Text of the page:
After the spectacle of Palm Sunday, these three days of Holy Week can sometimes feel a little quiet. It is worth remembering, as we await the start of the Triduum on Maundy Thursday, that much of our lives are lived in such ‘in-between’ times.
I often think about this when I listen to J S Bach’s great aria Aus Liebe will mein Heiland sterben
from the St Matthew Passion, which you can listen by clicking here
. Throughout the three hour-long work (don’t worry - you don’t have to listen to it all!), Bach portrays vividly the monumental nature of Christ’s suffering and death, and there are times where one can almost feel the physical presence of the crowds demanding his blood. But this aria, chosen as today’s anthem, is something of an anomaly in the middle of the noise and chaos. Musically, it is surprisingly sparse: its instrumentation comprises only two oboes and a flute in the accompaniment of a solo soprano voice. The absence of strings or organ, which are present throughout the rest of the piece, is intentional. Bach, often referred to as the ‘Fifth Evangelist’, evokes rather beautifully, I think, the Jesus who is the perfect image of the unseen God who, for simple love of humanity, does the unthinkable in becoming one of us. It’s worth reading the translation in full:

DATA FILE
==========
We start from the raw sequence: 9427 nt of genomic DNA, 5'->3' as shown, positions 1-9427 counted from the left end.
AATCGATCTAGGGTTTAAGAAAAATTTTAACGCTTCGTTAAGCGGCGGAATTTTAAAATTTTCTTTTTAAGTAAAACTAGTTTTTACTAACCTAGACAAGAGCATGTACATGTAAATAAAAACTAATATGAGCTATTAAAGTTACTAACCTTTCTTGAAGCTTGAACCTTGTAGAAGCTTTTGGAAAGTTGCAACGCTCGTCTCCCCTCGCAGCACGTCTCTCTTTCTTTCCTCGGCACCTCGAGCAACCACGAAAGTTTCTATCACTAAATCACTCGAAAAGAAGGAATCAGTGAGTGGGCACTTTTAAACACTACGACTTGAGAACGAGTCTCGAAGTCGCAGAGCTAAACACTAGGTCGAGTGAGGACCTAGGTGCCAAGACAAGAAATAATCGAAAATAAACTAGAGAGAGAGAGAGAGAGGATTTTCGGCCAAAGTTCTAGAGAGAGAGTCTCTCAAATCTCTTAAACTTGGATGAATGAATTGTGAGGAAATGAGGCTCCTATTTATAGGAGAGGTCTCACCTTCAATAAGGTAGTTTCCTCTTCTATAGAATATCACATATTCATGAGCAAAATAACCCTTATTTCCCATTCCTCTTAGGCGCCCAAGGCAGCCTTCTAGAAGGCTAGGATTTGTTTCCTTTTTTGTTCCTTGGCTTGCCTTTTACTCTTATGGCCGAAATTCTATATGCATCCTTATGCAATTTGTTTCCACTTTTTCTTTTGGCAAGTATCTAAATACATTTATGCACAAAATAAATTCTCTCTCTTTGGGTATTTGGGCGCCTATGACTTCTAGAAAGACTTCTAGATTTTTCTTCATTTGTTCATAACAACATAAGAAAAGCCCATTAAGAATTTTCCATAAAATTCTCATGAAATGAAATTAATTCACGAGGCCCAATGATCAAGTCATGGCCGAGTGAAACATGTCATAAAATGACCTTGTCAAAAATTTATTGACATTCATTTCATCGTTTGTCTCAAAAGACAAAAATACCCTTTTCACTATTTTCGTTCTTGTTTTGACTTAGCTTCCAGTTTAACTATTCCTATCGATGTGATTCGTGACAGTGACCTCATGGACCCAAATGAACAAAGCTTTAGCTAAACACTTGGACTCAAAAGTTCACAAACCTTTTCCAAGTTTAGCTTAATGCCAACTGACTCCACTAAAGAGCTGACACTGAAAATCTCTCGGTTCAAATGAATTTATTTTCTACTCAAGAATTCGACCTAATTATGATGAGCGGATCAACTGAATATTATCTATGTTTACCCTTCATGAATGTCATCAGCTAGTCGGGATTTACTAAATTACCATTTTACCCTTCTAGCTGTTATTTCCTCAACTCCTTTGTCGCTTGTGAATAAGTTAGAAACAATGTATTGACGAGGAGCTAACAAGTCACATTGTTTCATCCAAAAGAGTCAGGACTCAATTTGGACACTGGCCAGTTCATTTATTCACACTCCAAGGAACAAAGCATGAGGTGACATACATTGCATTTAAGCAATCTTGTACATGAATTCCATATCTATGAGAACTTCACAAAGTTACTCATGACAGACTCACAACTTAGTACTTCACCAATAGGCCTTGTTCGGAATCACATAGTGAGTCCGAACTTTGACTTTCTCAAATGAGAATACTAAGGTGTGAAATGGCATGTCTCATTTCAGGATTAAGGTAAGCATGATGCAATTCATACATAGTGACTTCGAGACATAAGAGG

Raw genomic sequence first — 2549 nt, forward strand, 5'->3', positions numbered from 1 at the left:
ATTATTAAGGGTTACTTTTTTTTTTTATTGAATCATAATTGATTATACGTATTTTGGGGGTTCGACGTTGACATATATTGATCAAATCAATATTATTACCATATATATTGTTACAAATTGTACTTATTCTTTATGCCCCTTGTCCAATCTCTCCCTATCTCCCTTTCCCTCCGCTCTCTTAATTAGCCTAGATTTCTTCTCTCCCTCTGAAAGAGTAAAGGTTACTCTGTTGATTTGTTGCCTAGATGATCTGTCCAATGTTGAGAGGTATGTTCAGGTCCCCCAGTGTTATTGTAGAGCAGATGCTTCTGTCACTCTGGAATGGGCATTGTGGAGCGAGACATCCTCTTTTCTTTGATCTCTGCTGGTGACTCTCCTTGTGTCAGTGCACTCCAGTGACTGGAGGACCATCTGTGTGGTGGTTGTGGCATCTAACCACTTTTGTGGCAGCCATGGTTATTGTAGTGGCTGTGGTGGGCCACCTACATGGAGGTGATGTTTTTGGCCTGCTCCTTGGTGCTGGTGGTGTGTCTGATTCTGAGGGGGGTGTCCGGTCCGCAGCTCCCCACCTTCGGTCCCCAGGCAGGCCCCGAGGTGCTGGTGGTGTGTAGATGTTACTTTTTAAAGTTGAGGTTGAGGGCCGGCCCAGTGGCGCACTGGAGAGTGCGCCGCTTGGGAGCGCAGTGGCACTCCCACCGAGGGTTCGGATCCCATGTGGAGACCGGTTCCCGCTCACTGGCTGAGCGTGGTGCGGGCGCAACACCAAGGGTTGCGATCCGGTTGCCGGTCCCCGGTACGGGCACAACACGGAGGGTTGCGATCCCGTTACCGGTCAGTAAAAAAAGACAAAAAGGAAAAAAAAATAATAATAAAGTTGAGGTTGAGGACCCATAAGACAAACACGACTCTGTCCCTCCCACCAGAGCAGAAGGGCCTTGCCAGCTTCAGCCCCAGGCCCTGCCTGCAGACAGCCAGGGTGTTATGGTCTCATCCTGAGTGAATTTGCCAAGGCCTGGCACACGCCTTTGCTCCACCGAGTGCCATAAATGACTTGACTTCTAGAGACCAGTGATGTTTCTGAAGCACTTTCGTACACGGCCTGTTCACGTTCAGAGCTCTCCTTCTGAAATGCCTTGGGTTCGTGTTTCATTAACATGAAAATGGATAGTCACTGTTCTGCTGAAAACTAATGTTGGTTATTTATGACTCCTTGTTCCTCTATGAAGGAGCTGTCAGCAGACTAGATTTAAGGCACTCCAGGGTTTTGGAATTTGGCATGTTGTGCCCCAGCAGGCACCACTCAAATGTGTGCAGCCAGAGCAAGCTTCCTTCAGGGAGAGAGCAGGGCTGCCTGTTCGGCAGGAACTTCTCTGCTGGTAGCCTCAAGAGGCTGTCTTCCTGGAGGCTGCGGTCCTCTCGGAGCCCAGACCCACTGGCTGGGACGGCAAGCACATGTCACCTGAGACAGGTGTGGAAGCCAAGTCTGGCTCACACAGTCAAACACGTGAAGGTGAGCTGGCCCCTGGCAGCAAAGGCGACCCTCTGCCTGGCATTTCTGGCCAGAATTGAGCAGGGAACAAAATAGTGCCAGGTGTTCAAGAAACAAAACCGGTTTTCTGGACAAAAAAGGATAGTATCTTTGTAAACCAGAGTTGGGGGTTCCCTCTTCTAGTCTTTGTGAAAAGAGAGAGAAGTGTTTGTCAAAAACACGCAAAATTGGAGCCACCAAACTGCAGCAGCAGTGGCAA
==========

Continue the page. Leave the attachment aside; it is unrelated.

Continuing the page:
Out of love my Saviour is willing to die
Though he knows nothing of any sin,
So that eternal ruin
And the punishment of judgement
May not rest upon my soul.
That most moving of Passiontide hymns, O sacred head, sore wounded
, is a worthy companion to the anthem, here heard in Bach’s own arrangement. Click here to listen
Look out for more music from me tomorrow